[1] See Immigration Act of 1989 (Part 3): Joint Hearings on S. 358 Before the Immigration, Refugees, and Int'l Law Subcomm. of the House Judiciary Comm. and the Immigration Task Force of the House Comm. on Educ. and Labor, 101st Cong., 2d Sess. 852-53 (1990) [hereinafter Joint Hearings] (joint statement of Asian Women's Shelter et al.). Return to text.

[2] See id. at 852 (citing FEDERAL BUREAU OF INVESTIGATION, U.S. DEP'T OF JUSTICE, UNIFORM CRIME REPORTS FOR 1983 (1984)). Return to text.

[3] See H.R.J. Res. 178, 103d Cong. (1993) (enacted). Return to text.

[4] See Joint Hearings, supra note 1, at 853; Maxine Yi Hwa Lee, A Life Preserver for Battered Immigrant Women: The 1990 Amendments to the Immigration Marriage Fraud Amendments, 41 BUFF. L. REV. 779, 781-82 (1993) (estimating the extent of abuse against immigrant women by correlating statistics on domestic violence in general with statistics on immigrant entrance, statements from hotline shelters catering to immigrant communities, and the number of conditional resident spouses seeking waivers).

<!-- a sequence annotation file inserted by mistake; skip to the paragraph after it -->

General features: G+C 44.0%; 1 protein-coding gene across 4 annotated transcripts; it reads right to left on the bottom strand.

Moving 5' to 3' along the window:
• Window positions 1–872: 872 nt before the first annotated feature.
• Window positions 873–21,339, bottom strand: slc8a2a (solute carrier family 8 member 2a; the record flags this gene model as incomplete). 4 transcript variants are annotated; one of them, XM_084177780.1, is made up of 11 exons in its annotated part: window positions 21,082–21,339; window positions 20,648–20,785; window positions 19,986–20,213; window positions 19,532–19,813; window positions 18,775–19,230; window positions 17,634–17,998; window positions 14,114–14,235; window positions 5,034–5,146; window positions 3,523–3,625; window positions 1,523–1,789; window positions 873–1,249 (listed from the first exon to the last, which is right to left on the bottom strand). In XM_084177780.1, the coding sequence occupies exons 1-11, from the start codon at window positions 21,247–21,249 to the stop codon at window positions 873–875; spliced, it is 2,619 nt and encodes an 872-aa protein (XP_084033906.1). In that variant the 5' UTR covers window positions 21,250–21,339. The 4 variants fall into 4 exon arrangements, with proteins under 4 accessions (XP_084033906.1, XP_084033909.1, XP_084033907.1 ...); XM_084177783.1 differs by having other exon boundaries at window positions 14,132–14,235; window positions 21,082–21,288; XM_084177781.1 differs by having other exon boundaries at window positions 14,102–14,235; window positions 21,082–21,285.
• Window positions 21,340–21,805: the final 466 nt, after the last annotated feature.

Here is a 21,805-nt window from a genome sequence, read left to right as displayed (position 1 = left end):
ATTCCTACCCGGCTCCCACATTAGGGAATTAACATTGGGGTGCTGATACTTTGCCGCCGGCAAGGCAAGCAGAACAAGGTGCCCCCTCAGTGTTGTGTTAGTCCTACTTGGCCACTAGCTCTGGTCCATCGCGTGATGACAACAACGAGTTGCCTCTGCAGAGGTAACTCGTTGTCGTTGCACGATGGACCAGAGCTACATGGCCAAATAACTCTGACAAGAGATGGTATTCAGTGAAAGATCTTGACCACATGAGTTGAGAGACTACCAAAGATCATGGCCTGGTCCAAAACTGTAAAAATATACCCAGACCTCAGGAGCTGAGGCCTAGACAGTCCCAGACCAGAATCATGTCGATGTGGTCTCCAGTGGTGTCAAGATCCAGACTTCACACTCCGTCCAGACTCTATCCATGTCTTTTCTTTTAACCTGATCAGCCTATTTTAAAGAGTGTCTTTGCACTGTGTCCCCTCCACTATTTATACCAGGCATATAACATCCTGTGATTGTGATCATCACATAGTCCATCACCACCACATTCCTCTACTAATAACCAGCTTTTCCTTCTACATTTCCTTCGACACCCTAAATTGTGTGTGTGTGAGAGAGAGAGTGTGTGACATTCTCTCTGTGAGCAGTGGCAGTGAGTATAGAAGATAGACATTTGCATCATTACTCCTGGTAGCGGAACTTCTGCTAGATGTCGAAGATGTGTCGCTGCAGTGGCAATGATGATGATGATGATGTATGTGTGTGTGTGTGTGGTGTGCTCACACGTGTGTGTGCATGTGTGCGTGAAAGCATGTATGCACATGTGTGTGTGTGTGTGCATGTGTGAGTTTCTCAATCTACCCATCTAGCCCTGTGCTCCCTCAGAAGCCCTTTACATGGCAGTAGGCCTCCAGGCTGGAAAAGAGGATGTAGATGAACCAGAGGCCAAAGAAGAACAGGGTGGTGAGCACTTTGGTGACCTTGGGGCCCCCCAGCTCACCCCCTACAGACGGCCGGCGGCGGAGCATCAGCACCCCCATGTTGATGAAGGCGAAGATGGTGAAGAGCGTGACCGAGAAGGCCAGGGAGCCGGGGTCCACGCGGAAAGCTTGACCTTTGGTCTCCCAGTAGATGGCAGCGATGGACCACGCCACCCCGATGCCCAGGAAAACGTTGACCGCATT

The following example illustrates the problems facing battered immigrant women:

Katrina came to the U.S. three years ago with her mother and her American husband whom she had married in the Philippines. Katrina is undocumented, but her two year old daughter is a U.S. citizen. As an undocumented woman married to a U.S. citizen, Katrina's legal residency depends upon her husband's willingness to verify the "legitimacy" of their marriage in an interview with the INS. Katrina's husband has beaten her repeatedly during the past two years and recently he forced her mother to move out of the house and move in with a friend. Katrina finally sought help from a battered women's shelter but soon returned to her husband when he threatened to report her to the INS and have her deported.
Joint Hearings, supra note 1, at 858. Return to text.

[5] See 8 U.S.C. 1151(b) (1994). Return to text.

[6] See id. 1151(b)(2)(A)(i). Return to text.

[7] See id. 1153(a). Return to text.

[8] See id. 1153(a)(1). Return to text.